Because I work in Sutton Hall, I think of the Oak Grove as the geographic center of campus, and I often use it as a point of reference (as in, "if you're in the Oak Grove, face Sutton, and the library is on the right"). But I have come to realize that it is also the emotional center of this campus. I'm so happy to be in an office that has a window facing the Oak Grove, and every day, I spend a few minutes checking out what is happening there.
Late in July, I was working late in my office during a fantastic thunderstorm. Buckets of rain, deafening thunder, and lightning way too close for comfort. The kind of storm that makes you cringe a little in your seat and feel so glad that you're not out in it. All of a sudden, "CRACK!" "That was WAY too close not to have hit something," my boss said to me. We looked out the window and, thankfully, could not see flames, so I went back to work.
Later that night, I saw a posting on Facebook from a colleague who works on the fourth floor of Sutton with a picture of the tree that was struck. Amazing. The lightning took the bark completely off one side of the tree in a perfectly straight line.
So, fast forward a couple weeks later. I get a call from Bill Yagle from the Indiana County Archaeology Society. This group has a booth at the Indiana County Fair each year, and the group was interested, this year, in the dedrochronology of this tree struck by lightning.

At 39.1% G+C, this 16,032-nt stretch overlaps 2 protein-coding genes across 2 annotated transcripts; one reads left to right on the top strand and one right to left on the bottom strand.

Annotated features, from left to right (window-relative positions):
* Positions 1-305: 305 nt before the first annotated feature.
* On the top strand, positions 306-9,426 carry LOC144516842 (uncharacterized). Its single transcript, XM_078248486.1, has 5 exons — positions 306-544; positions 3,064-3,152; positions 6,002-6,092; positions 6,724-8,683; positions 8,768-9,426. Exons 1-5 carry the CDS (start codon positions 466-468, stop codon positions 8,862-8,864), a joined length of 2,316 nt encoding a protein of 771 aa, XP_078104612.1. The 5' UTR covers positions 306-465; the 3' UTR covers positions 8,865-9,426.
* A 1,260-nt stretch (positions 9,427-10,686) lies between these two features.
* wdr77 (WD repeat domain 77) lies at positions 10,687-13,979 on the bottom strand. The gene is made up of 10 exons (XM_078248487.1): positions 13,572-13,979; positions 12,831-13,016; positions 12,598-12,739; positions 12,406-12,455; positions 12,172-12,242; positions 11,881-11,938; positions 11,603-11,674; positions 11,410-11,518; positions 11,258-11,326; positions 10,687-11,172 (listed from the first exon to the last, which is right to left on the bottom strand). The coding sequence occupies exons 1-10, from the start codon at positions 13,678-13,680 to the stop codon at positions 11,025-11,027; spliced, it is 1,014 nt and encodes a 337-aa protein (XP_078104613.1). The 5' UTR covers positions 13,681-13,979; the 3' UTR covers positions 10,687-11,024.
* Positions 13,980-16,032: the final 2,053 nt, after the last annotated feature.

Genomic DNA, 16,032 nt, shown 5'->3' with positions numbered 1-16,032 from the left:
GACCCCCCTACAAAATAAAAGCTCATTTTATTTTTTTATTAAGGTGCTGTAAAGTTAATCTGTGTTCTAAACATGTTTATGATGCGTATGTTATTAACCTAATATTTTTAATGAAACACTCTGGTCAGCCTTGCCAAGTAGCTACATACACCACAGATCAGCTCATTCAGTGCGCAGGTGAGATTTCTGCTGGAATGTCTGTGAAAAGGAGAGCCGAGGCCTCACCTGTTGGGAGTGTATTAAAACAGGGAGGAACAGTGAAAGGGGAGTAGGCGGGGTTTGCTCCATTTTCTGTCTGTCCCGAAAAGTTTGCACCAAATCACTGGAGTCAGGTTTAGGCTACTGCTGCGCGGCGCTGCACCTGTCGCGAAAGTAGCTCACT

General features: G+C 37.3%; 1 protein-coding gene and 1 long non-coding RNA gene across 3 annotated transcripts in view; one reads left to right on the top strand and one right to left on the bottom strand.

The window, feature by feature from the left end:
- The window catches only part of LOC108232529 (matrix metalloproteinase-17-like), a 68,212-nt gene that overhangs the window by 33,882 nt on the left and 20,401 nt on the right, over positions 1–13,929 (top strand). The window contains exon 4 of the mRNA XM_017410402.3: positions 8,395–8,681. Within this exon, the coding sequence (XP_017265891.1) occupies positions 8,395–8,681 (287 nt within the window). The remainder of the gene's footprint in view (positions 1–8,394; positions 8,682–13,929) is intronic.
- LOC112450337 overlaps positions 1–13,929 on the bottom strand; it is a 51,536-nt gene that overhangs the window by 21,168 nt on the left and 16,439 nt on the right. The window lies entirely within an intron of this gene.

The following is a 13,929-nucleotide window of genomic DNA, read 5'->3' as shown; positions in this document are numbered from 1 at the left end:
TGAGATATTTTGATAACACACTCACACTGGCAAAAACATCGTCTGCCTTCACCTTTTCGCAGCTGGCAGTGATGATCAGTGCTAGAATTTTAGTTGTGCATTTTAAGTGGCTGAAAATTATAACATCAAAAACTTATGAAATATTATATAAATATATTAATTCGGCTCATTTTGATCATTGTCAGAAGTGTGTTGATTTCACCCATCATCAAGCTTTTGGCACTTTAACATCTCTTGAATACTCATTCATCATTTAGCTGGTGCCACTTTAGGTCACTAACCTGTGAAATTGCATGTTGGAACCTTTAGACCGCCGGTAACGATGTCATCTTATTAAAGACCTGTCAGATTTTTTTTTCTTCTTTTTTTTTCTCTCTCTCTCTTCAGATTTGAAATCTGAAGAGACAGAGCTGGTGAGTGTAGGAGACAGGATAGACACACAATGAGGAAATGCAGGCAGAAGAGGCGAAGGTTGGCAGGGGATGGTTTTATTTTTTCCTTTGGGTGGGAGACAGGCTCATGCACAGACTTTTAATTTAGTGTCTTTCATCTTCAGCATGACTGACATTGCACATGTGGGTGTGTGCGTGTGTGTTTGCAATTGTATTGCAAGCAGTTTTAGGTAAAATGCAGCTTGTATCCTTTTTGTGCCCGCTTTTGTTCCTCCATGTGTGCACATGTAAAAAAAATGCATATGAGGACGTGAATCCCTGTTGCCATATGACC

No, I didn't know what dedrochronology was either. It means "the scientific method of dating based on the analysis of patterns of tree rings" (thank you, Wikipedia).
Bill, who worked at IUP's Student Co-op Association for thirty years, wanted a ring from this tree. The ICAS then analyzed the ring, dated the tree, and is doing a display at the Indiana County Fair this year that shows what was happening at IUP (of course, it would have been Indiana State Teachers College or Indiana State Normal School, depending on what the rings tell them) at certain times in the tree's history. The Indiana Gazette did a great story on the project.
So, when you're getting your funnel cake, stop by the Indiana County Archaeology Society booth and check out some IUP history.